These are stickers to affix on or near the front door stating that you have pets inside the home. The sticker should describe the number and types of animals and provide the name and phone number of your veterinarian. A form to use for such stickers is available on the ASPCA website or at most local pet supply stores. The rescue alert sticker might also include (or be accompanied by) the pet identification information recommended by CART (see below).
Step 2: Choose Designated Caregivers (both Temporary and Permanent)
For temporary caregiving if needed, select someone you trust who lives close to home and who is generally home during the daytime. Give them keys to your residence.
You should also select someone (after making sure they are willing) to act as a foster parent for your pets on a longer-term basis if necessary. Your selections might also be something to include on the rescue alert sticker (see Step 1 above).
Step 3: Arrange a Safe Haven
Arrange a safe haven for your pet in the event of evacuation. Above all, if possible, do not leave your pet behind. Before the need to evacuate arises, determine where you can house your pet. Among the resources to contact in order to make that determination are your veterinarian (who should have a list of preferred kennels and other facilities), your local animal shelter, and hotels or motels outside the immediate area that allow pets, and friends and relatives outside your immediate area who would be willing to take in your pet.
CART also provides extensive advice and checklists to help prepare and protect your animals for emergencies and disasters. See, https://napacart.org/emergency-preparation/pre-plan-for-emergency/ That webpage provides links to valuable resources for all kinds of animals, including livestock and horses. Among many tips offered, CART encourages all pet owners to do the following:
- Sign up for the NIXLE emergency notification system in your area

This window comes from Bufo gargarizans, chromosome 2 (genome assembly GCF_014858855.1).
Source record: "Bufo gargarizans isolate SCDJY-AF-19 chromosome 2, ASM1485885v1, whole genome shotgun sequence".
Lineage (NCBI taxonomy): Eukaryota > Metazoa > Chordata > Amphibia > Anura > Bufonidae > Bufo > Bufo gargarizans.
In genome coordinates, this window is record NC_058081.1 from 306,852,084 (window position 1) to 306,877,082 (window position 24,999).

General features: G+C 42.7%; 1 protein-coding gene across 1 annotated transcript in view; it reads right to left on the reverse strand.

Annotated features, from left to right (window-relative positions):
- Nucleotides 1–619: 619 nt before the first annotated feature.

- Complete a pet identification sheet for each of your pets and attach a photo of you and them together. Place the sheet in a laminated sleeve and post it in a visible spot near your pet food storage area. (The full contents of the identification sheet are set forth on a linked webpage).
Caution: Pets May Be Preyed Upon or Injured by Displaced Wildlife During Fire Season
The San Francisco Chronicle carried a story during Napa County’s devastating Glass Fire in October, 2020, about the many wild animals that were displaced by the fire and forced to seek refuge in populated areas. https://www.sfchronicle.com/california-wildfires/article/Glass-Fire-zone-teeming-with-displaced-wildlife-15628837.php Cal Fire Battalion Chief Sean Norman told the paper that during the Glass Fire he had seen more mountain lions than in his entire firefighting career. He advised pet owners to be especially watchful of their pets.
The danger posed to pets during such fires comes not only from predators such as mountain lions, coyotes, bobcats or bears, but also from other animals such as deer who may attack pets and people if they feel threatened. John Comisky, President of Napa Wildlife Rescue, observed: “Full-grown deer are one of the most dangerous things in the forest . . . Their front hooves are very sharp — with one slip, they can disembowel a human.” Consequently, he advised that the overriding rule is to avoid contact with wildlife. Mr. Comisky also stated that the danger to pets posed by potential encounters with wild animals could extend for several weeks beyond a fire’s extinction, while wildlife migrates back to the wilderness.
Pet owners should, therefore, limit their pets’ outdoor activities during fires and for several weeks afterward, and maintain close supervision when they are out. Dr. Deana Clifford, senior wildlife veterinarian for the California Department of Fish and Wildlife, warned pet owners never to leave pet food and water outside the house, as this may attract wildlife. Dr. Clifford advised people to check any crawl spaces under their homes and accessory structures periodically because they may be used by wildlife for shelter.